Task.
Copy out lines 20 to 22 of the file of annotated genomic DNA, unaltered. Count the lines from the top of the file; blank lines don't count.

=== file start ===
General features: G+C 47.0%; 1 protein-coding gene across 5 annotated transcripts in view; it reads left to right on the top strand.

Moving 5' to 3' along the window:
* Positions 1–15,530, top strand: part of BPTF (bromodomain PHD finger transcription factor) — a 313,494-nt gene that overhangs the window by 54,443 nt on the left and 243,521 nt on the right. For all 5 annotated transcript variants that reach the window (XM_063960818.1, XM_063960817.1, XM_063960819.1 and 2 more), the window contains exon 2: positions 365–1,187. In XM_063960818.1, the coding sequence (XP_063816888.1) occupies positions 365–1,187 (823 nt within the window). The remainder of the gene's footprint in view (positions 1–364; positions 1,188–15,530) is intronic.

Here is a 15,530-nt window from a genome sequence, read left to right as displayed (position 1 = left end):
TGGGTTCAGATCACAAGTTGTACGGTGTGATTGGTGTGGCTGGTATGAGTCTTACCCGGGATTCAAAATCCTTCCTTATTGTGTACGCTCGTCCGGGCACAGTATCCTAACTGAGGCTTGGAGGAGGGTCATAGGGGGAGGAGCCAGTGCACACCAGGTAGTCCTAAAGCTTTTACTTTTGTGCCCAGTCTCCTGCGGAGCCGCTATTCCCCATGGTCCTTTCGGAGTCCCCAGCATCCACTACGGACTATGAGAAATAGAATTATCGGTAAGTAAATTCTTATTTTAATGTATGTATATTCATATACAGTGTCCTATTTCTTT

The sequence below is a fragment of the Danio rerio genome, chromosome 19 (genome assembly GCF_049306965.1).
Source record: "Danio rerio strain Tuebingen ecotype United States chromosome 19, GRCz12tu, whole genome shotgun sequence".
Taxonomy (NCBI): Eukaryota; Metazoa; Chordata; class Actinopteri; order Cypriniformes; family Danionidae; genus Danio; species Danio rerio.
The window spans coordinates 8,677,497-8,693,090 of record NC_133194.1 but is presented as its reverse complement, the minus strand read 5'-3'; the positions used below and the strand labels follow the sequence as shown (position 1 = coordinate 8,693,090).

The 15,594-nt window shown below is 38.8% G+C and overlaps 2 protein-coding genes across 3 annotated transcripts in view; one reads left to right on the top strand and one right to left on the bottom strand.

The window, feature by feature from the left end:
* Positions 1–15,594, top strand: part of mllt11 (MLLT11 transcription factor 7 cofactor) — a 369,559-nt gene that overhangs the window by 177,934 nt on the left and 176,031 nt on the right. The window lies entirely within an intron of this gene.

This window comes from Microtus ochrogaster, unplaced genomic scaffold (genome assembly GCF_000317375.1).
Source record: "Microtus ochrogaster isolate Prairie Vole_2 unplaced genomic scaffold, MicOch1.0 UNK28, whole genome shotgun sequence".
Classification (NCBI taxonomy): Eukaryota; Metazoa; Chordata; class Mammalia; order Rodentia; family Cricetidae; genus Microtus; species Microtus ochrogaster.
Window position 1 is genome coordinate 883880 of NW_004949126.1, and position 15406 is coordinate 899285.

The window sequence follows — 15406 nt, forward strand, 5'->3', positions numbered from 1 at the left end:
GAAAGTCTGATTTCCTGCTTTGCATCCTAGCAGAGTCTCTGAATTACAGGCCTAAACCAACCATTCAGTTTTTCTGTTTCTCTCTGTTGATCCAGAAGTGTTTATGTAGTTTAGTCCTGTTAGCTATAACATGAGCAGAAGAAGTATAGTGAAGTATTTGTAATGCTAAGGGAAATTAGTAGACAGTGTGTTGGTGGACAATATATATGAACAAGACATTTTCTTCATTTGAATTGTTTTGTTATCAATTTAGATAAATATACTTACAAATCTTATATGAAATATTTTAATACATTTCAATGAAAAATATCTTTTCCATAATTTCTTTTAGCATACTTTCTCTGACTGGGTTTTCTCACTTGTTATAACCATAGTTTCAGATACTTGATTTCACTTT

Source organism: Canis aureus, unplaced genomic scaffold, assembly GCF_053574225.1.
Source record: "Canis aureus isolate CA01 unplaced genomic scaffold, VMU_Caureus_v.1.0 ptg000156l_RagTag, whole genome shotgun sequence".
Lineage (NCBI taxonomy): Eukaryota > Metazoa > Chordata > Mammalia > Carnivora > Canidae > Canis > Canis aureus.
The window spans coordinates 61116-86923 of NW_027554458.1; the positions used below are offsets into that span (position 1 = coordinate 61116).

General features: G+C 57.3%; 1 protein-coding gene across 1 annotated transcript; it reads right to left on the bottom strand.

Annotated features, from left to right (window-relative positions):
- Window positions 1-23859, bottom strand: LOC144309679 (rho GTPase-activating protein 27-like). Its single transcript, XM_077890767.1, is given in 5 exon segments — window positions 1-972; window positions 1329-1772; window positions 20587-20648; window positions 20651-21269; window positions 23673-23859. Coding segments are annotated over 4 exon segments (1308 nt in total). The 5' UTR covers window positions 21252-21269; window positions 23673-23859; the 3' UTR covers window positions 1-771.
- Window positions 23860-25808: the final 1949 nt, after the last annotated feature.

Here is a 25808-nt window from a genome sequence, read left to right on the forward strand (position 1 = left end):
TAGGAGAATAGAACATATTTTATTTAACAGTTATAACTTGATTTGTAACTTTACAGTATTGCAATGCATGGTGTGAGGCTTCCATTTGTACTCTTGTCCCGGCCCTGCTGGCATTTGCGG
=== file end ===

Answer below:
Source record: "Canis aureus isolate CA01 unplaced genomic scaffold, VMU_Caureus_v.1.0 ptg000156l_RagTag, whole genome shotgun sequence".
Lineage (NCBI taxonomy): Eukaryota > Metazoa > Chordata > Mammalia > Carnivora > Canidae > Canis > Canis aureus.
The window spans coordinates 61116-86923 of NW_027554458.1; the positions used below are offsets into that span (position 1 = coordinate 61116).